The external inspection of the engine revealed severe impact damage. The case was broken on the front and rear, and the internal components of the engine were visible. The crankshaft was broken at the #8 long-cheek, and the propeller flange had separated from the shaft. The magneto drive mount bays and top section of the accessory section had separated from the engine. The propeller blades remained attached to their hub, and the hub was still attached to its flange. The blades exhibited cord wise striations, some "S" bending, and one exhibited aft bending.
The parachute of the Ballistic Recovery System (BRS) was found released from its storage envelope; however, the BRS rocket was found unexpended and separated from its firing fuse.
No preimpact engine or airframe anomalies, which might have affected the airplane's performance, were identified.
MEDICAL AND PATHOLOGICAL INFORMATION
The Oregon State Medical Examiner, Clackamas, Oregon, performed an autopsy on the pilot on January 22, 2005. They determined that the cause of death was multiple blunt trauma and sharp force injuries.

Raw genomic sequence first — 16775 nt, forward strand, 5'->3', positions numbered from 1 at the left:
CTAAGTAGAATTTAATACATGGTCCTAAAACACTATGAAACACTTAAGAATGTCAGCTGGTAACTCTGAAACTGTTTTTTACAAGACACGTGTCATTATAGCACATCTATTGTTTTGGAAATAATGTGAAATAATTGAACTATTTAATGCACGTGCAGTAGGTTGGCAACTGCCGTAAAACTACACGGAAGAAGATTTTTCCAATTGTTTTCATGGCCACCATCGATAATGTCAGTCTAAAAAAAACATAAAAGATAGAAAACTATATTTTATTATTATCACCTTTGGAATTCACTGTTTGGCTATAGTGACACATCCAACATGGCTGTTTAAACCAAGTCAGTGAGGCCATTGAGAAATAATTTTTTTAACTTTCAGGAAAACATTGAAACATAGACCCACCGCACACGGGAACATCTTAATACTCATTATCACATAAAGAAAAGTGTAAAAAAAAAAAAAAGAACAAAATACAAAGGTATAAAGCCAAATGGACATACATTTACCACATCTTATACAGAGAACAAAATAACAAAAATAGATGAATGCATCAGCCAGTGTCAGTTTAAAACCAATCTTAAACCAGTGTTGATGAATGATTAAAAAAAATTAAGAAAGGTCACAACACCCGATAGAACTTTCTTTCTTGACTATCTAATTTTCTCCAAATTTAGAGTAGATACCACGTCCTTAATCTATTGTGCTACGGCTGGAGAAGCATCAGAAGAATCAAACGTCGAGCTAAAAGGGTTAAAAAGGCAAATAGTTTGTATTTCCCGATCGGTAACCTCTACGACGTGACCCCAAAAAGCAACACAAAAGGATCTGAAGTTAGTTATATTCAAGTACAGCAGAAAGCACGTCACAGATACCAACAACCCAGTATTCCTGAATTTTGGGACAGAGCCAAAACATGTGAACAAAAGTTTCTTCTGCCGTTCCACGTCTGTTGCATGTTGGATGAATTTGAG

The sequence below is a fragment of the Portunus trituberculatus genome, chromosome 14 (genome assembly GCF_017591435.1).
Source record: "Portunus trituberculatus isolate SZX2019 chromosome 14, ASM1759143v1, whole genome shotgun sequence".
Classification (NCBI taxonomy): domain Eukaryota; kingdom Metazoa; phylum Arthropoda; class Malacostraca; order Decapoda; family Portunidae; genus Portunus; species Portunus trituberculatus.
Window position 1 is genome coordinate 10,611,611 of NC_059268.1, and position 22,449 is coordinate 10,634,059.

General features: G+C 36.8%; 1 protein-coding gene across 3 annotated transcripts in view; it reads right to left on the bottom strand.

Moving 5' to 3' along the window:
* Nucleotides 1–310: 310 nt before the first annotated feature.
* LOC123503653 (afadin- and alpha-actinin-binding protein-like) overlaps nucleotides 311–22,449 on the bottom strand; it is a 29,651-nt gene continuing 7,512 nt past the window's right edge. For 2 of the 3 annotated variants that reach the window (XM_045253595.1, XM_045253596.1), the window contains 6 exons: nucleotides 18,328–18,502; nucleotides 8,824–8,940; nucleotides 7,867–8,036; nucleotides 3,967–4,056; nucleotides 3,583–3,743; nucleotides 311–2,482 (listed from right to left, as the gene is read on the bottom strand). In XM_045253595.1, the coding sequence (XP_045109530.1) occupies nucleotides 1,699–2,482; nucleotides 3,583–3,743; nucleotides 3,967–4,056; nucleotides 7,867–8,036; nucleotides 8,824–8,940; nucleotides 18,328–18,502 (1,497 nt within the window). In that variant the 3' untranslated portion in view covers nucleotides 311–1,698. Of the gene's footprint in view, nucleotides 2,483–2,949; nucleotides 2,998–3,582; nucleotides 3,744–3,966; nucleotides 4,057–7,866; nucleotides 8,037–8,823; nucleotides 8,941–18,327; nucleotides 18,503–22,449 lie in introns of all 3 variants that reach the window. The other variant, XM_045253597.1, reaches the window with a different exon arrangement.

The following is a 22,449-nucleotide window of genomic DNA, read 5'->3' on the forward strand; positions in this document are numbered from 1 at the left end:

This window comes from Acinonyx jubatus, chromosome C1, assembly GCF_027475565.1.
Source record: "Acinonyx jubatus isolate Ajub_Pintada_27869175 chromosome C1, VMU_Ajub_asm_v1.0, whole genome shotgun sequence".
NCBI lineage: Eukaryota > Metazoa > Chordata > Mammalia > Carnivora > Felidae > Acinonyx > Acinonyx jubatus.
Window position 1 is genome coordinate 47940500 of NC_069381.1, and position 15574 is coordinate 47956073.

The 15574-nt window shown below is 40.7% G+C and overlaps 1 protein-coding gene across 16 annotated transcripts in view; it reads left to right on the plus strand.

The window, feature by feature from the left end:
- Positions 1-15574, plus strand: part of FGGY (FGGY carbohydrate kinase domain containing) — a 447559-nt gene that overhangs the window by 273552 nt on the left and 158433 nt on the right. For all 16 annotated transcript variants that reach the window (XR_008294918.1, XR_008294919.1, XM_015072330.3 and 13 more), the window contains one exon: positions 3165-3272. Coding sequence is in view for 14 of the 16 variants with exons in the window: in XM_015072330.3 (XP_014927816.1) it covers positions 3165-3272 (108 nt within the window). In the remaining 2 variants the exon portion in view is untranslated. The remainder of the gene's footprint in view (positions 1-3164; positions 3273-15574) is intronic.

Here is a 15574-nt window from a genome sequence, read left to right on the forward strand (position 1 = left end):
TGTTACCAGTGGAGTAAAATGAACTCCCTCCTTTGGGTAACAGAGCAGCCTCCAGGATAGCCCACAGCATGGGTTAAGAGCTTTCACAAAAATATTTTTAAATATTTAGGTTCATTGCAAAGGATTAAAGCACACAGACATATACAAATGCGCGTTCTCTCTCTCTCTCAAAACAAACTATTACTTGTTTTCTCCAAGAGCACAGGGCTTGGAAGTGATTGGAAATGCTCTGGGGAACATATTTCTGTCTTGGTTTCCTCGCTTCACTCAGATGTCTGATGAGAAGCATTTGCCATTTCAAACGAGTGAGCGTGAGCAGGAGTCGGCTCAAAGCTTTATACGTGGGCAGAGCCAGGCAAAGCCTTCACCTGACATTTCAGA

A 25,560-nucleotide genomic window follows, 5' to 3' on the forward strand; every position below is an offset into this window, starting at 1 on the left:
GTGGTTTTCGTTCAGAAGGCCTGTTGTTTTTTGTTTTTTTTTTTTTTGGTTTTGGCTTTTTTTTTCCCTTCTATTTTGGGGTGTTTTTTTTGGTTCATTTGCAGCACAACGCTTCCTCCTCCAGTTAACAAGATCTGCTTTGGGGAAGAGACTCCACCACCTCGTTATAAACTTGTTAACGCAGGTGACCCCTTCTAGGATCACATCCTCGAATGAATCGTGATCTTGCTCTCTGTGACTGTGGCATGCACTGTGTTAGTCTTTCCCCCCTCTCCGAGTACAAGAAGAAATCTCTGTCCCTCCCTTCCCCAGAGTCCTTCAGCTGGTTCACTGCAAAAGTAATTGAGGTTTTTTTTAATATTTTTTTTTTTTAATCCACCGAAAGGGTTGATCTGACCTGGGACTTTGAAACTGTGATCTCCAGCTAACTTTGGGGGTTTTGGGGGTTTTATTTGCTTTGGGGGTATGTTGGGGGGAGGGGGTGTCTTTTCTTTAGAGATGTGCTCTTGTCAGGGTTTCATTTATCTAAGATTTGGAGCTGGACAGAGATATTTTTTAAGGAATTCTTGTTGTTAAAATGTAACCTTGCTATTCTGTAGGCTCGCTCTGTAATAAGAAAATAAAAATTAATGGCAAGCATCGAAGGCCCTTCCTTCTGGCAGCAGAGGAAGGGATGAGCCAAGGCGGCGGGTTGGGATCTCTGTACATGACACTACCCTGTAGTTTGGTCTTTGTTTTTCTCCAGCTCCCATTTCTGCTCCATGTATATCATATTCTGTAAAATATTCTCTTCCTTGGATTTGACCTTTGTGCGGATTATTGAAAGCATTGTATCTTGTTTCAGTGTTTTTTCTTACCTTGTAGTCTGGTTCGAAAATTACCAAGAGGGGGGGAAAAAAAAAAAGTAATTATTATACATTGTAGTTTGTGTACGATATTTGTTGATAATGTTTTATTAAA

The FAA's Civil Aeromedical Institute (CAMI) in Oklahoma City, Oklahoma, performed toxicology tests on the pilot. According to CAMI's report (#200500031001), carbon monoxide and cyanide tests were not performed. The pilot's urine was tested for ethanol with negative results; his liver was tested for drugs with negative results.
The airplane, including all components and logbooks, were released to a representative of the owner's insurance company, on February 4, 2005.
The Fixed Base Operations (FBO) manager at Salem, Oregon, said that the pilot generally flew from the right seat, and the owner of the airplane would occupy the left seat. Due to the time of their departure, on the day of the accident, he did not know who was in which seat during the accident flight. According to friends of the pilot and passenger, at the Troutdale Airport, the pilot and the owner of the airplane flew a similar business flight one or two days before January 20. On that day the weather was also very marginal, and according to these friends, the airplane landed there and the two men drove on to Hood River in the airport courtesy car.
The FBO manager at Salem, Oregon, said that the pilot spent much of the day at the FBO waiting for the owner to finish his business. During this time he checked the weather many times. The pilot also told him about "scud running" into Hood River Airport, and he had done so on several occasions. The pilot said that sometimes he would fly the instrument approach to The Dalles, Oregon, and then fly the 20 miles down the river to the Hood River Airport. The FBO manager said that he advised the pilot not to fly into Hood River Airport that night, because the weather was deteriorating.